"Easy way to interface Hall Effect sensor to be used later for proximity sensing, speed measuring and switching This is a fast and straightway tutorial on how to interface you Hall-Effect sensor with Arduino board, here I’m using Arduino UNO as usual. So the Hall-Effect is the production of a voltage difference (the Hall voltage) across an electrical conductor, transverse to an electric current in the conductor and to an applied magnetic field perpendicular to the current.Here in the media below you can see a simple visualisation of the effect (Source: Wikipedia): This effect is exploited to detect position, speed, current and proximity sensing, today we gonna use it with a magnet, to detect the magnetic field and check the values given by the sensor. In the picture below you can see the sensor I’m using, it’s a KY-024, and as you can see that board is pretty much common, it’s used for different sensors. " [...]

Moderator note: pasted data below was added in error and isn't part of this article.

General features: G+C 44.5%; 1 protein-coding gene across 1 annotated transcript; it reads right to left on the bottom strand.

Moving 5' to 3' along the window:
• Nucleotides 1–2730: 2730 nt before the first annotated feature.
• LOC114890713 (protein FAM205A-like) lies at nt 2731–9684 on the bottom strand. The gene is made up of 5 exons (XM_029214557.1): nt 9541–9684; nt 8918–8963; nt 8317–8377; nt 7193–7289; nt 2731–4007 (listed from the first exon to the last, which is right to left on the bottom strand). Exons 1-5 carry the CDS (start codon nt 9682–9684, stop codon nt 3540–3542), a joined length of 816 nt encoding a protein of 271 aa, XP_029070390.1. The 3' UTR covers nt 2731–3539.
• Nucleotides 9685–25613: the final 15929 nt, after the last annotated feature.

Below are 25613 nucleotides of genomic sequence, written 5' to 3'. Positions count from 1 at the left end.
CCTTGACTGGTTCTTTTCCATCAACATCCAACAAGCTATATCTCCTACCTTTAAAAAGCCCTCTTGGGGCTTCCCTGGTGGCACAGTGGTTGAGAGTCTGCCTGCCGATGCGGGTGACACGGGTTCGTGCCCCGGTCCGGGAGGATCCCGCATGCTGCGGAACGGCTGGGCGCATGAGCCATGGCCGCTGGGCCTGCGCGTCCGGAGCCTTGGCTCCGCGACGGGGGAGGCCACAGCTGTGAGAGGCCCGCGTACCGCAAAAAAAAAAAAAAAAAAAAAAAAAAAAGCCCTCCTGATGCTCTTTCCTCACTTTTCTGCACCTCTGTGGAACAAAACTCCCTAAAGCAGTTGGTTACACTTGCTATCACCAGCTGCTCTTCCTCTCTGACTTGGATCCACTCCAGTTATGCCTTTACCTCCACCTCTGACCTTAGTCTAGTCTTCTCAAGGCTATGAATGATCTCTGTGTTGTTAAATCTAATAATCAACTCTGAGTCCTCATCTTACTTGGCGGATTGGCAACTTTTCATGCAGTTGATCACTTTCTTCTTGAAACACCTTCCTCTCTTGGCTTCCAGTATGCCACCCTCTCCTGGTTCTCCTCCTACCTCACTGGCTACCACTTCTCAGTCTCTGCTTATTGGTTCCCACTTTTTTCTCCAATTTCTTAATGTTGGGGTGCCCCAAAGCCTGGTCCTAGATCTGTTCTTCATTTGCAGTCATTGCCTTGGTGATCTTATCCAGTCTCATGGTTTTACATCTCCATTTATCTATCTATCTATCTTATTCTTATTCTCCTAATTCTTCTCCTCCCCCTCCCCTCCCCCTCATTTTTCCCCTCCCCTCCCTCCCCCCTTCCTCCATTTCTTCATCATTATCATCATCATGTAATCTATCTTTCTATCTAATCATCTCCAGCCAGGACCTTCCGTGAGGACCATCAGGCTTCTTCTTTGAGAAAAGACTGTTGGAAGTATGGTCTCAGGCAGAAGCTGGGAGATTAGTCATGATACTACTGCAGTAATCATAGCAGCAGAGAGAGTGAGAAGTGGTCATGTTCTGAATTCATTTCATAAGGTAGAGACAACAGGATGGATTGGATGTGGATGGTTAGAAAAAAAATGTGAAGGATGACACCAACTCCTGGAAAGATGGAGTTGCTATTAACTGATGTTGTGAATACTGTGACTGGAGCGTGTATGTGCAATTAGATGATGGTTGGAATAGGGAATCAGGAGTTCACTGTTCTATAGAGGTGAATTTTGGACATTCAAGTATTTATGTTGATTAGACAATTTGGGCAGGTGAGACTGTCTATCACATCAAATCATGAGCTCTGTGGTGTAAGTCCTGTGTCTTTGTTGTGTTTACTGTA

"I have read an article on the teardown of a dashboard mileage manipulator dongle on Hackaday. A “CAN bus filter” device was found in a vehicle, connected to the back of its instrument cluster. When it was removed and the original connections were restored, the odometer immediately showed 40 000 kilometers more than before. The author made a quick teardown and analysis on the device but because it was supposed to be locked (according to the article), the firmware was not extracted, leaving the big question unanswered: What it does and how it does it? Mileage manipulation is illegal in many countries and one could easily go to jail if kept doing it. Still, this is quite common practice on the used car market and mileage manipulator devices could be easily purchased by anyone." [...]